WYSIWYG, otherwise known as ”What You See Is What You Get,” showed three performance pieces from the U.K. Anjali dance troupe. The troupe is comprised of adults with developmental disabilities, and explores themes of relationships and identity through compelling multimedia presentations.
Emma’s Gifts, a documentary about an adorable little girl with Down syndrome and the tenacity of her parents in furthering her education, really hit home with audience members, myself included.
The last two films, Jimmy and A Gift From God featured two disabled children – one from Brazil and one from the United Arab Emirates. Although short, the films provided much food for thought and for the most part comprised a well-rounded selection.
Immediately following the film festival was a reception and exhibit in the storefront space of Images. Whimsical, imaginative works graced the walls of the room, enhanced by the music provided by Andrew Dominitz ’11, Eric Beam ’10 and Jonathan Foster ’11. The exhibit’s title, ”Eye Candy,” aptly appealed to both the colorful and youthful aspect of the works on display.
The idea for the art show was born when Sandra Thomas, executive director of Images, asked Ronald Gallagher, assistant director of the Office of Career Counseling, to display the work of his son, Kelly, in the theater after the festival. With the help of Rachel Ko ’09, Lori Griffin ’09 and Lily Li ’08, Gallagher turned the fledgling project into a full exhibit featuring the work of four children with disabilities, 15 local adult artists and the creative contribution of the non-profit organization Community Access to the Arts, which works to foster connections to the arts for individuals with disabilities throughout Berkshire County.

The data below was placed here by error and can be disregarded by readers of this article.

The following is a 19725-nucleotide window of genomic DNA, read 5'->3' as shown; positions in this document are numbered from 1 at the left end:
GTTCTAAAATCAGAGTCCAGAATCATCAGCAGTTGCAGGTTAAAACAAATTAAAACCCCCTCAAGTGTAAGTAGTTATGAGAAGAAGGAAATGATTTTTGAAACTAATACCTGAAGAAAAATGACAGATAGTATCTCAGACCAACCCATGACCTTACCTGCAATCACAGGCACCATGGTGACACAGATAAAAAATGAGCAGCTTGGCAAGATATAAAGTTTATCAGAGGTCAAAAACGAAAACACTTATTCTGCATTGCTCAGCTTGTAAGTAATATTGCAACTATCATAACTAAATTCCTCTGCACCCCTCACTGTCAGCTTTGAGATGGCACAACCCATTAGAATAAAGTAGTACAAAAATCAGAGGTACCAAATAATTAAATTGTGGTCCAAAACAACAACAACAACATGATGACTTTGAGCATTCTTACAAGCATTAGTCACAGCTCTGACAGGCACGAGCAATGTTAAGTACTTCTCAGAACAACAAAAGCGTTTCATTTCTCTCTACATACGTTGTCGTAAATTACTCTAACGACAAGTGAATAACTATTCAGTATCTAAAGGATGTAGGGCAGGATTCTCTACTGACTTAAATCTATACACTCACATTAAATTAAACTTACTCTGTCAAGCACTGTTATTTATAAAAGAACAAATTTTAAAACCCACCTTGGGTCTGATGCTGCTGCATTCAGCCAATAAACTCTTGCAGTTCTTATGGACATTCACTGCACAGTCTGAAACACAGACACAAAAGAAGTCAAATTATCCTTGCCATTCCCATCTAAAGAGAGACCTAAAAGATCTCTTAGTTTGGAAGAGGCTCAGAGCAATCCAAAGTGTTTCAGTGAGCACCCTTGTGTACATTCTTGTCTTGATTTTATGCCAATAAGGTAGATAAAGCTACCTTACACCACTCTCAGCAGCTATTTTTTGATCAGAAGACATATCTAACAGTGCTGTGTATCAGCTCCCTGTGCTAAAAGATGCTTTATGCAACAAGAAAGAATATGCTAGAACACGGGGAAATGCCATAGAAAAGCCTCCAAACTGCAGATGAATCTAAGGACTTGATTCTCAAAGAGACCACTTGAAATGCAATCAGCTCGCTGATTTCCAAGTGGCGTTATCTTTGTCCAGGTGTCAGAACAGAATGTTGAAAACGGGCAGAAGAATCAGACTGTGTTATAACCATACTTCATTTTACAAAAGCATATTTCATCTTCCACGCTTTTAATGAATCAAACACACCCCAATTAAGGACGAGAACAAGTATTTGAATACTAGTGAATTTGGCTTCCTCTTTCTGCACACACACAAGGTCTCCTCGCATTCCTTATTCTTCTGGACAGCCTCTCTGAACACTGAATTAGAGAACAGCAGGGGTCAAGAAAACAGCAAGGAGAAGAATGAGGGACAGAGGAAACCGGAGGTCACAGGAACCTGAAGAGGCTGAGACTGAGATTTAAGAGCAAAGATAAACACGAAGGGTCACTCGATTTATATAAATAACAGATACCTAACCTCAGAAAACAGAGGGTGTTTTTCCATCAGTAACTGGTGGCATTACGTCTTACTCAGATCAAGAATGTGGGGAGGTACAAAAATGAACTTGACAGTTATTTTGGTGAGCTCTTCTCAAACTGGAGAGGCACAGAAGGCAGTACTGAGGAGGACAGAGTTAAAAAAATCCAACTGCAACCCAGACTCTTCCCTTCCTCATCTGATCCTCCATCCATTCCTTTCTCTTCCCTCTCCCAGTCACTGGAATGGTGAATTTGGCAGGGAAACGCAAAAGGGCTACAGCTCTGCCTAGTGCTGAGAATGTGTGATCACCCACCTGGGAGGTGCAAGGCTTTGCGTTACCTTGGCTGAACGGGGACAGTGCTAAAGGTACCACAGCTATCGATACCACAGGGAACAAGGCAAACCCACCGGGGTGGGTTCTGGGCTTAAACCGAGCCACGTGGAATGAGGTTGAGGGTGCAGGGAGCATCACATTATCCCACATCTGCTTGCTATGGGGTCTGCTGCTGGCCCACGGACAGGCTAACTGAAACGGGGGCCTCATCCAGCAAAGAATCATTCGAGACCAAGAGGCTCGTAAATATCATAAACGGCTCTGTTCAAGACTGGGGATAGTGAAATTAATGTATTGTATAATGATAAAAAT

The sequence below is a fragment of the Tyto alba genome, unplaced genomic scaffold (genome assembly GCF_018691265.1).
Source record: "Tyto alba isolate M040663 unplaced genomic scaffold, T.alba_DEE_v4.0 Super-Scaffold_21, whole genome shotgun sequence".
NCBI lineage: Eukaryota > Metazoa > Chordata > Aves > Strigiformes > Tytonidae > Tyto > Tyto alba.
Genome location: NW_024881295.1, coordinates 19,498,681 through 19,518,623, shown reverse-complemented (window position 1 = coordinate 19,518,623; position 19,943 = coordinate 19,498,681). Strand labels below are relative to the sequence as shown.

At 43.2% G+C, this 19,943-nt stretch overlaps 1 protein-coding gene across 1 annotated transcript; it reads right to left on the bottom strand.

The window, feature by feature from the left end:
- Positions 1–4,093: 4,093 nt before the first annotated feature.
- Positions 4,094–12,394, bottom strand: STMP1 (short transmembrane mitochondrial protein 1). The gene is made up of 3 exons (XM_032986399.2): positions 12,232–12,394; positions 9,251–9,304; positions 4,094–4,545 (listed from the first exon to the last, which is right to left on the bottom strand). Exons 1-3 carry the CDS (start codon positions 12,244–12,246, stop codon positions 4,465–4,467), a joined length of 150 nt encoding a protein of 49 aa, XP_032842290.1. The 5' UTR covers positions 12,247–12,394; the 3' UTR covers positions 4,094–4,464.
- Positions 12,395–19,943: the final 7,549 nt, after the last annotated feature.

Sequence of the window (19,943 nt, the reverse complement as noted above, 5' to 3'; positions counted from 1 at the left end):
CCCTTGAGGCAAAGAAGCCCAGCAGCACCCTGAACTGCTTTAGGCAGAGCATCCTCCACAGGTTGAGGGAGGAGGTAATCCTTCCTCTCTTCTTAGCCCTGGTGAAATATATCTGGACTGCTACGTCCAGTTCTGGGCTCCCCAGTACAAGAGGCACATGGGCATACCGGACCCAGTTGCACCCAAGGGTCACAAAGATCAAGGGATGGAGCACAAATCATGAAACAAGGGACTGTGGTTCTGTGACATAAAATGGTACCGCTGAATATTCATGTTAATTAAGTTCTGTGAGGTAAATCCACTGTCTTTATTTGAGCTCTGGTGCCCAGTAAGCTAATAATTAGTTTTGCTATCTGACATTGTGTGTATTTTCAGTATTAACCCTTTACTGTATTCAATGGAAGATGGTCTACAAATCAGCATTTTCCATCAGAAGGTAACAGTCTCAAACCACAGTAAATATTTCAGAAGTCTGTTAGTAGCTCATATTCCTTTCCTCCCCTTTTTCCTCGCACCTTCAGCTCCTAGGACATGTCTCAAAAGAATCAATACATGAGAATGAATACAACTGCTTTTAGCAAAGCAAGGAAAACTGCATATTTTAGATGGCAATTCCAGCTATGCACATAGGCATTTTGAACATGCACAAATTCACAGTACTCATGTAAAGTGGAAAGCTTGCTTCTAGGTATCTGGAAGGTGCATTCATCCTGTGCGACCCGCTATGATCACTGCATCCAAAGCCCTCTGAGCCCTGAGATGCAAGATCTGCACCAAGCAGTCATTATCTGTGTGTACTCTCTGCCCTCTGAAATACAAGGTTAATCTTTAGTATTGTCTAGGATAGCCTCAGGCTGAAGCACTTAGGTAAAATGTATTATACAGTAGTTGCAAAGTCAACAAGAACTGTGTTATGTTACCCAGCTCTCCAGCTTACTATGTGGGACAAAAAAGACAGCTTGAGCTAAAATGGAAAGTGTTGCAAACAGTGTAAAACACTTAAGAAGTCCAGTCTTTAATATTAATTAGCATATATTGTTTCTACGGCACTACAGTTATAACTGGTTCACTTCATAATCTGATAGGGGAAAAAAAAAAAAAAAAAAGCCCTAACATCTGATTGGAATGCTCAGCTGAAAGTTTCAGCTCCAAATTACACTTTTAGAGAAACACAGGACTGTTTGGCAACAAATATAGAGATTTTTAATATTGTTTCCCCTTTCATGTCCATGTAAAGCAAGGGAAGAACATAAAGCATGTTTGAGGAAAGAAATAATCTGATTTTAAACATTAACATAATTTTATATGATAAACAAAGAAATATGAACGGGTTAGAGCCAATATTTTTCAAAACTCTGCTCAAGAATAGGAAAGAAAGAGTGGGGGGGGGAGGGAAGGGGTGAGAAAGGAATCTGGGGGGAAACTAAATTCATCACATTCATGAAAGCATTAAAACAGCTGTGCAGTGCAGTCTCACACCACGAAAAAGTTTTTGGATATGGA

Among the works featured were those of Gallagher’s son Kelly, 17, an emerging artist in Williamstown who works with acrylic and canvas mediums. Despite hardships from having cerebral palsy and being legally blind, Kelly’s passion for bright, loud color lead him to create impressive works such as ”Razzledazzle” and ”Swordfight.”
Also featured were the colorful, spunky drawings of Sam Guy, an 8-year-old with autism, Keegan Ewens, 3, whose art is an integral part of his rehabilitation process from an accident that left him unable to walk and Louis Vitale, Jr., an incredible toddler whose arthrogryposis and anterior horn cell disease do not stop him from creating paintings on a canvas with all parts of his body.
Innovative techniques such as ”Artist Realization Technology” (ART) have helped many individuals with limited abilities of movement control. A.J. Schlesinger, an 18-year-old Williamstown native living with cerebral palsy, uses ART to harness his creative energy into works such as ”Freedom.”
In a time when perception is often distorted by preconceived notions, the originality, exuberance and courage of these individuals and their art can serve as a reminder of the innate potential present in all, regardless of age, ability or disability.
The 2008 Sprout Film Festival will take place at the Metropolitan Museum of Art May 9-11.